Newcastle psychologist's study into resilience in business promises to unlock the key to how firms best cope with stress

Working on resilience: Newcastle psychologist Anne Ward is researching how small businesses best thrive. Picture: Penelope Green

Working on resilience: Newcastle psychologist Anne Ward is researching how small businesses best thrive. Picture: Penelope Green

RESEARCH that examines resilience in Hunter small businesses promises to unlock the key to why some small firms cope better with stress and how others may be able to better tackle it.

Newcastle psychologist Anne Ward of MindInsight is urging Hunter SMEs to set aside 15 minutes of time to complete a survey, a part of her Masters of Clinical Psychology degree, that aims to shed light on how small business owners experience and manage the demands of their daily operations. 

Ms Ward says that while a great deal of effort had been invested in supporting mental health in larger organisations, small businesses had been neglected and, due to their unique demands, could not simply adopt the model used by corporations. 

“Due to multiple roles and their sense of responsibility to employees, small business owners may continue to work rather than seek assistance,” she says.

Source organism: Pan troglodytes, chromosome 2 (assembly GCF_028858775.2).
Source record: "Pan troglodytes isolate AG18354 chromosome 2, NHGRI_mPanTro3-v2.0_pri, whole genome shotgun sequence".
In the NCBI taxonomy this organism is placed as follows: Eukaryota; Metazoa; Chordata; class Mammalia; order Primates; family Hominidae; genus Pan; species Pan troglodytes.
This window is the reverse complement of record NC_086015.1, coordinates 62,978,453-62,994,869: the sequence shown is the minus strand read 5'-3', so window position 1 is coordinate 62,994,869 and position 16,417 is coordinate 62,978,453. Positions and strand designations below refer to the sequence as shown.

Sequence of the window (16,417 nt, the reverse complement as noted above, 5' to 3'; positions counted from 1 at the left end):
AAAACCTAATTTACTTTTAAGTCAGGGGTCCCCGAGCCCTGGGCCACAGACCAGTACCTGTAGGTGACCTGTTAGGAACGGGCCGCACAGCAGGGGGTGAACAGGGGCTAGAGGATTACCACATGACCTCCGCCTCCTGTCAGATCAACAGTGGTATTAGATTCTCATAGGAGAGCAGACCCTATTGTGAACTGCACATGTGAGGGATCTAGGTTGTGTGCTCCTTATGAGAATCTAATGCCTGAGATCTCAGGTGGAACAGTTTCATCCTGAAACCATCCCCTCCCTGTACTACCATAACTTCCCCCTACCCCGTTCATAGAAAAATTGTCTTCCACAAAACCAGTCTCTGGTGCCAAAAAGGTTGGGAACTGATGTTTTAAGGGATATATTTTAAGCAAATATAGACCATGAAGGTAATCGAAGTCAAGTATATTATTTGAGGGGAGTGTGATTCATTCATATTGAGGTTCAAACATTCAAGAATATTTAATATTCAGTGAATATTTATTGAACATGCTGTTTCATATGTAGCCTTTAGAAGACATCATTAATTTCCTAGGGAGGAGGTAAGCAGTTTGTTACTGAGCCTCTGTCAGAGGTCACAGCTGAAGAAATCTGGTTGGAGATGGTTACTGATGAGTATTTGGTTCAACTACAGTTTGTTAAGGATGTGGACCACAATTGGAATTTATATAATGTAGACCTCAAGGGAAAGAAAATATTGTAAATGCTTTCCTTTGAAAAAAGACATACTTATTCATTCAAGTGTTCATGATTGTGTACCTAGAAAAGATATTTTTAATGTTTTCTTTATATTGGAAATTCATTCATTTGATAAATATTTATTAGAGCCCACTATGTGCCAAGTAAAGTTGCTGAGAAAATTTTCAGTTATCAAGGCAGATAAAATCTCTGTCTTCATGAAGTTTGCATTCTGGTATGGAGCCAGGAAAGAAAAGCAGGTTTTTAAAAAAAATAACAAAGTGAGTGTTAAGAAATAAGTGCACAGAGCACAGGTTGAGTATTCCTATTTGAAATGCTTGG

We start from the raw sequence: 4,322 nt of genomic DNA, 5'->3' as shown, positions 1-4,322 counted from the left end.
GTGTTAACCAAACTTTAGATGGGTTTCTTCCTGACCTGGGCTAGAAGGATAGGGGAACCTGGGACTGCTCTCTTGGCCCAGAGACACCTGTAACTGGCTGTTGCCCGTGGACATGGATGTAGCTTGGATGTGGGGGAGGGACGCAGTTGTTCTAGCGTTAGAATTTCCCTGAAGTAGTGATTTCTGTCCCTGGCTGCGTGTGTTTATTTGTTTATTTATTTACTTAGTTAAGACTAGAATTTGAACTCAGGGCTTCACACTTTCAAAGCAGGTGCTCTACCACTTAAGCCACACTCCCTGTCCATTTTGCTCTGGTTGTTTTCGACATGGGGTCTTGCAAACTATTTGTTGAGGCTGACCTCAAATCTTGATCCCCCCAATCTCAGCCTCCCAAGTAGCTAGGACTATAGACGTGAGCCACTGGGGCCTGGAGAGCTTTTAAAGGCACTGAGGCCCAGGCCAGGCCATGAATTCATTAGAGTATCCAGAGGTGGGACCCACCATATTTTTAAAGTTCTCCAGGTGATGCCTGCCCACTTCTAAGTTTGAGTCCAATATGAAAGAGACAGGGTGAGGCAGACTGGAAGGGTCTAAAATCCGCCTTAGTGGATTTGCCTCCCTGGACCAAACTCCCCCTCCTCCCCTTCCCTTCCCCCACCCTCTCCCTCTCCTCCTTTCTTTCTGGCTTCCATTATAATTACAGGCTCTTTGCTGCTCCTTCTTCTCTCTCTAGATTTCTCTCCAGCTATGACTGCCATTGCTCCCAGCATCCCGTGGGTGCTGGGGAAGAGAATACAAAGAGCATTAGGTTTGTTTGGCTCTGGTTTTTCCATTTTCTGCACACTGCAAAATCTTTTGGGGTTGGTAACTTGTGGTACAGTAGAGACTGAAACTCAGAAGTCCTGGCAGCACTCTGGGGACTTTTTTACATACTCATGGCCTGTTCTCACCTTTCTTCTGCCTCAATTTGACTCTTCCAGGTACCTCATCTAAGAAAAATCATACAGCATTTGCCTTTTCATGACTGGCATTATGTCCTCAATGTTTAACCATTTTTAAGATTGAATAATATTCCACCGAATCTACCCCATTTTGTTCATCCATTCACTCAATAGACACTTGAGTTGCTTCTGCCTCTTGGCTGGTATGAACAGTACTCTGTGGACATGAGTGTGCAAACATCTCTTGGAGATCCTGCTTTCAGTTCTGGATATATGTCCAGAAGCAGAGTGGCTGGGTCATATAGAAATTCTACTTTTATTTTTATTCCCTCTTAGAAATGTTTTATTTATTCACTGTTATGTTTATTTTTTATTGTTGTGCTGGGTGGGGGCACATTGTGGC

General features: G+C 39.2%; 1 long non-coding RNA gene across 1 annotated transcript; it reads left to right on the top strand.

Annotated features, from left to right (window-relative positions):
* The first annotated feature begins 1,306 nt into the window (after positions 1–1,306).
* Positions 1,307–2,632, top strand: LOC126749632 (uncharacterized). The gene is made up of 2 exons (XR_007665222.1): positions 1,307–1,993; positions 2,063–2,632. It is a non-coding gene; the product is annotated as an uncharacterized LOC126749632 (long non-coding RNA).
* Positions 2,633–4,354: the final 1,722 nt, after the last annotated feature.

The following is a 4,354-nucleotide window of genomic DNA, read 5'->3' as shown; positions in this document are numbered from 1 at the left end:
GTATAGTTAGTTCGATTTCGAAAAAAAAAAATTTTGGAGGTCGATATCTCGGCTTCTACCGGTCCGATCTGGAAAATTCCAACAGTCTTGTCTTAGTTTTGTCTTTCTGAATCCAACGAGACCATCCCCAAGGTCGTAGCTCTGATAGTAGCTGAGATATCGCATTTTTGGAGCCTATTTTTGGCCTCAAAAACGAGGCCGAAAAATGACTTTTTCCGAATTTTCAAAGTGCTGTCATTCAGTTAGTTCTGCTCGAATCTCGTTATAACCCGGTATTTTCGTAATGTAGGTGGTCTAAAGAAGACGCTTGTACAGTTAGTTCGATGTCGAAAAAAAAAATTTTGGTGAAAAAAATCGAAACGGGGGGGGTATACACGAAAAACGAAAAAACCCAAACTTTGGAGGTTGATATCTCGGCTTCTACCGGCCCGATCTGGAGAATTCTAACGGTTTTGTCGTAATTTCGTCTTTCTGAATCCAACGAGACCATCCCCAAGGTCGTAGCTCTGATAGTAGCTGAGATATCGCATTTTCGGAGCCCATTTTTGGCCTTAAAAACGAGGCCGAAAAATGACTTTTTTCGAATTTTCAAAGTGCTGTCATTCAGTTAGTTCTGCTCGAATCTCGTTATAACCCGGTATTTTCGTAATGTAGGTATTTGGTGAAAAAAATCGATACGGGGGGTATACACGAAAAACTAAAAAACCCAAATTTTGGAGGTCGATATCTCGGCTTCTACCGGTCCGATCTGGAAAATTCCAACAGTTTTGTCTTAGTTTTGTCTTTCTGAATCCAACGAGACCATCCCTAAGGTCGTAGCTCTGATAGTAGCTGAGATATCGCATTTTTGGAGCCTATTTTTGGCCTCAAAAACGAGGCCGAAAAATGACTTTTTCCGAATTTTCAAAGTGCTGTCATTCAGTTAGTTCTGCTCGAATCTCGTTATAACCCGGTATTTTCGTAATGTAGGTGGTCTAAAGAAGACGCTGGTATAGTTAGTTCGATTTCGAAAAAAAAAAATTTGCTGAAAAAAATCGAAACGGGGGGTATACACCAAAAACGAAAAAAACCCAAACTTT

“This can result in presenteeism – being physically present at work but mentally absent – which lowers productivity.”

A trained accountant before graduating with a psychology degree a decade ago, Mrs Ward worked at length in Sydney in leadership development and cultural change.

She relocated to Newcastle in 2013 and established her private psychology practice MindInsight, which offers individual counselling, but her interest in leadership and business drove her to undertake research into resilience in SMEs for her Masters. 

Small business accounts for 97 per cent of business in Australia and close to half of private sector employment.

Mrs Ward said that although it brought many rewards, it placed unique demands on individuals and was linked to high levels of stress, burnout, depression and other health problems. 

Recent research showed that more than a third of small business owners reported high levels of psychological distress. 

Responses to Mrs Ward’s study can be anonymous and participation will help obtain the volume of responses needed to ensure valid conclusions can be drawn from the data.

She will then release an executive summary of the results which will be made available to Chamber members and potentially used to for educational purposes.

To take part in the study go to mindinsight.com.au/survey.

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